Blackbird Book Club: Carlo Gebler

Watch video of the author reading from his latest novel, The Dead Eight, at Queen's University

It was all Hallow’s Eve when Carlo Gebler came to Queen's University for the second in the 2011/12 Blackbird Book Club series. He made out to spook us: 'My despair is Biblical,' he declared. But in truth, he entranced us.

Gebler, like David Park, approaches the trick and treat of talking about his own work by recessing himself within a series of stories. And like Park, he bore witness (though through a sensibility bereft of or free of any kind of theological aspection), to the transformative influence of teachers.

In the case of Gebler, two teachers were of especial significance; the first, who taught him to become entranced by reading, and the second, who taught him causality. Both were women.

And, it is clear that these two forces have propelled his unique practice as a writer. He cited Geoffrey Hill who said that ‘writing is a machine for making you feel'. It is a provocative and perhaps uncomfortable formula. There is something a mite chilling about the trundling in of a machine across the fine tuned imagination of the writer.

But Mr Gebler reiterated this apparent paradox when he spoke of three elements: the inner ‘cinema screen’ of the imagination, the ability to make the reader feel and a classical clarity that causes that feeling to be felt.

Gebler spoke of the back story his latest novel, The Dead Eight. The title he acquired from his long experience working in the prison system. The ‘dead eight’ is the term used by initiates to describe the look and shape and effect of a gun barrel.

Gebler translates this into an entirely different context. The mysterious, raddling ‘insider’ quality of the title is borne out by a tale which questions the official version of an historical ‘fact’. As in The Cure, Gebler uses the sharply questioning attitude to history he learned from his Communist teacher to interrogate received beliefs, presented as facts.

Like Sebastian Barry, Colm Toibin and Colm McCann, Gebler is within that postmodernist tradition of Irish writing that combines a forensic attitude to the past with a deeply imaginative sensibility.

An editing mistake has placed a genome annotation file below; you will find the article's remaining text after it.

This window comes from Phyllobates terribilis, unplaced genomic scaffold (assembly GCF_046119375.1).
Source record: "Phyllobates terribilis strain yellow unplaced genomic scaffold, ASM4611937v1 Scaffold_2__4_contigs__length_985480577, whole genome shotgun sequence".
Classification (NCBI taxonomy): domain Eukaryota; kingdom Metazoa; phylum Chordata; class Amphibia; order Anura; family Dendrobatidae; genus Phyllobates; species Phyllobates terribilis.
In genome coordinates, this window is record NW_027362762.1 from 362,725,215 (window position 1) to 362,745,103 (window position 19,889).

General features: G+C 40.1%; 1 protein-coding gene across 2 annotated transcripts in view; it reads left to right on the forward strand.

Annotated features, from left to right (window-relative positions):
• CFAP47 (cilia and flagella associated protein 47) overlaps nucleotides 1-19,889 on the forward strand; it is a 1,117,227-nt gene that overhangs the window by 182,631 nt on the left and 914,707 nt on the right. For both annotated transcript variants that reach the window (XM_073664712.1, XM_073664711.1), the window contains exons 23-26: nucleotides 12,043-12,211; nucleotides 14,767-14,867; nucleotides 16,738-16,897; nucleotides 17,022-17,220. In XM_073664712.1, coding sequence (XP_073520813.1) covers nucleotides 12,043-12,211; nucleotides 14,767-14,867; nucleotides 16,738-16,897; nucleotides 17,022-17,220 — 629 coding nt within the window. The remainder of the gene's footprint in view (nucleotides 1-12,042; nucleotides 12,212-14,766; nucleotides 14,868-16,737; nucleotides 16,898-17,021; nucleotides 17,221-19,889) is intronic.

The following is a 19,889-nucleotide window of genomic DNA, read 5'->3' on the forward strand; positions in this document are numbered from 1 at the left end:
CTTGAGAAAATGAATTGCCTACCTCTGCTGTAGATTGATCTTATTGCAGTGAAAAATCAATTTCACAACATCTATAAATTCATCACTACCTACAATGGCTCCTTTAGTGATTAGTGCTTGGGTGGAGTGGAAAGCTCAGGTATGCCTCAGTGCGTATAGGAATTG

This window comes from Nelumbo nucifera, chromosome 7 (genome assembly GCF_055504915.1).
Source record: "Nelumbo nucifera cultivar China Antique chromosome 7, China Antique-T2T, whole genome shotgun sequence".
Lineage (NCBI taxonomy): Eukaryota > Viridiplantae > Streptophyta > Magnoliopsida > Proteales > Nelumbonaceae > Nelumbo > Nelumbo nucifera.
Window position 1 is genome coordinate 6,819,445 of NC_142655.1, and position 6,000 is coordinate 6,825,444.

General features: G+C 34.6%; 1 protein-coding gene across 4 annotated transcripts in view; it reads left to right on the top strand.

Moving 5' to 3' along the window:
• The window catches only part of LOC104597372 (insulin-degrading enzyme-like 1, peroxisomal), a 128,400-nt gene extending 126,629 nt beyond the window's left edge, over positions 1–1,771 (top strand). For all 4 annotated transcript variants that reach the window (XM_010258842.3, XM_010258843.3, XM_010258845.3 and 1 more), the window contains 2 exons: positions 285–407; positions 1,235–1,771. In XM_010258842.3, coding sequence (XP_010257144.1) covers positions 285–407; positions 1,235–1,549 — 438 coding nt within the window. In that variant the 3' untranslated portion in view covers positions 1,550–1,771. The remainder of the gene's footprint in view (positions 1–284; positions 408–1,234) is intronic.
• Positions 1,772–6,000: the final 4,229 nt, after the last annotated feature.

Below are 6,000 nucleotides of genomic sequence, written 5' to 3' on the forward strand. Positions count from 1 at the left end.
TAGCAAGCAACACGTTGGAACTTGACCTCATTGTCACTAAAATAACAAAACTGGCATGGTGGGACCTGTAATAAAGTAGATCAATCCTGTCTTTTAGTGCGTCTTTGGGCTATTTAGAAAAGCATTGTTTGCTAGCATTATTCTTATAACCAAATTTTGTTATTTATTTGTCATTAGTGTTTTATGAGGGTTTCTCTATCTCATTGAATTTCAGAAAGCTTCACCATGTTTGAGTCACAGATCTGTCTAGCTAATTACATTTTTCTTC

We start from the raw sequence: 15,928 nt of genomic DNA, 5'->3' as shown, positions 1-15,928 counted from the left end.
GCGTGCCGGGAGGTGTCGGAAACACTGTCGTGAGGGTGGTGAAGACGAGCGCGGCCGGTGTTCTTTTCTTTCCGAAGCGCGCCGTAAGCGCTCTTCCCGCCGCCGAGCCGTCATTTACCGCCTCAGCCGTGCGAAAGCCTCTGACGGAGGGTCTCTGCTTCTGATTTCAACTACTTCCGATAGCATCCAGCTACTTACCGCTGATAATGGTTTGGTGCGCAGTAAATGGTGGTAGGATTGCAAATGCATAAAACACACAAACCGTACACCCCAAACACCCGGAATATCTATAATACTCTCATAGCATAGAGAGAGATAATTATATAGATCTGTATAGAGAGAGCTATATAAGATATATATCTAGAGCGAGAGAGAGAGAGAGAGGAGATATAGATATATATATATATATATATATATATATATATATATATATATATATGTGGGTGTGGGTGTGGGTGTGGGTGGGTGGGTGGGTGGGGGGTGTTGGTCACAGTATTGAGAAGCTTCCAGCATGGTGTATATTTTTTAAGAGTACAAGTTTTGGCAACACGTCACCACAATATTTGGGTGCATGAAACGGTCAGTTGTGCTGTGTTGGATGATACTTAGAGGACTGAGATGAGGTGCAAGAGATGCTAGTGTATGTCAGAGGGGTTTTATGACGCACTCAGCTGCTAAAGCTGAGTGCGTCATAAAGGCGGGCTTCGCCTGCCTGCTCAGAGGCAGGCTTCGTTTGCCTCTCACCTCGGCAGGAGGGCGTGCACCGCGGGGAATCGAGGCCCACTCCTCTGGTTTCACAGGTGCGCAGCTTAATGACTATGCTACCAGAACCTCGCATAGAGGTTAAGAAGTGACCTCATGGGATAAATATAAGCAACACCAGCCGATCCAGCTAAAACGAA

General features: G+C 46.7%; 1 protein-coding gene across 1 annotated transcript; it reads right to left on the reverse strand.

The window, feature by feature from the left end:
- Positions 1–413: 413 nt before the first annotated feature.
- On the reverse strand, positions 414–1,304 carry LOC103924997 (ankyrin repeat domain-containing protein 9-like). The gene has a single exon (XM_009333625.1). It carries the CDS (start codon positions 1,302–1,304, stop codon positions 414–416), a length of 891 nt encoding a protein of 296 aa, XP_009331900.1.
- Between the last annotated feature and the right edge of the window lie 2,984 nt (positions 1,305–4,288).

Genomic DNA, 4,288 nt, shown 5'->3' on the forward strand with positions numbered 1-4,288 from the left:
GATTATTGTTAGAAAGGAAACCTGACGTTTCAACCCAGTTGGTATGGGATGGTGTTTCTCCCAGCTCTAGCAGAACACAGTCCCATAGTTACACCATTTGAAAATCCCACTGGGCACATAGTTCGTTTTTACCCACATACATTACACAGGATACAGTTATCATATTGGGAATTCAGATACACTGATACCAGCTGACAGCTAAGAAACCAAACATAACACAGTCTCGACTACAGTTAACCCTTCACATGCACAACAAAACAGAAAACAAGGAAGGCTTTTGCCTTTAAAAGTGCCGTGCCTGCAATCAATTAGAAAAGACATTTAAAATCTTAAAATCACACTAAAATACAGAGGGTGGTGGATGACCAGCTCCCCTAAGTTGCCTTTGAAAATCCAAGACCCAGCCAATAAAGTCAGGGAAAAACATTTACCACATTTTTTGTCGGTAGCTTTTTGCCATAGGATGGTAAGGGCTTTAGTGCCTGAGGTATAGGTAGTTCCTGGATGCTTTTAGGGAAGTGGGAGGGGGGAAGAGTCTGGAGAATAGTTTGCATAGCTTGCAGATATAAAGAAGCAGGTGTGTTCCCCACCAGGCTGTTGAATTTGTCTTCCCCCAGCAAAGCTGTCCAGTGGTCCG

The ‘dramatic act’ of The Dead Eight occurs a long way into the novel. Why? Because, as Gebler explained, the inexorability of that act has to be established. Here we see his indebtedness to a 19th century model of fiction, especially, perhaps, Dickens. So we can see an historical training that demands causes.

But, there is something else. Why would we, as readers, care a hare about Moll or about the man convicted of murdering her were it not for the ‘back story’ that Gebler establishes. And this relies upon a whole series of ‘inner cinema screens’ where the author enables us to imagine Moll and all that is in the making of Moll, ancestrally. In that sense, Gebler is very much in the Irish tradition.

His background and the influences he has absorbed are cosmopolitan. But he declares himself Irish. His characters do not even attempt to speak in dialect, their concerns are totally different from the Great Debate of Tradition and Modernity, local versus metropolitan, duty versus desire, which assails the characters in, let us say, a novel by Edna O’Brien, Gebler's mother.

Gebler’s focus is both far more intimate and far more public. For the heart of this novel is the mismatch between the individual and the State. As Gebler put it, the sate is intent on serving its own interests.

There is, on one side, the marginalised, the innocent victim, and on the other, the professional political and judicial elite grasping at the obvious because the truth is too much bother. Crucially, in between lies an ancestry which includes a peerless old lady, a declared and an undeclared prostitute.

And Gebler, through his understated but often lyrical imagining, brings before us, the relatives we might not have wished for but who were, in the course of history, inevitable. As he quietly said, ‘the past shapes the present’. It seems to me, he proved his resonating case. And his plea for the Defence against the smooth roguery of the State is eloquent, understated, well argued and imaginatively invincible.

Gebler could have chosen to say he had no country, that he was stateless. Schooled in England, with a Czech-Bohemian father and a mother living the most of her life outside Ireland, now domiciled in Fermanagh, he has every historical reason to declare detachment. But, without demur, he calls himself Irish.

And I think that affords him every right to tell his story of Ireland. It is not O’Sullivan, with the greyhound embossed, printed in New York, and brought home by my Uncle Frank, and read, as a special treat to people who had been taught to forget their history. This is work for our time. Gebler gave us no tricks, but stories that are timeless, ghostly, entrancing, for the long nights after Samhain.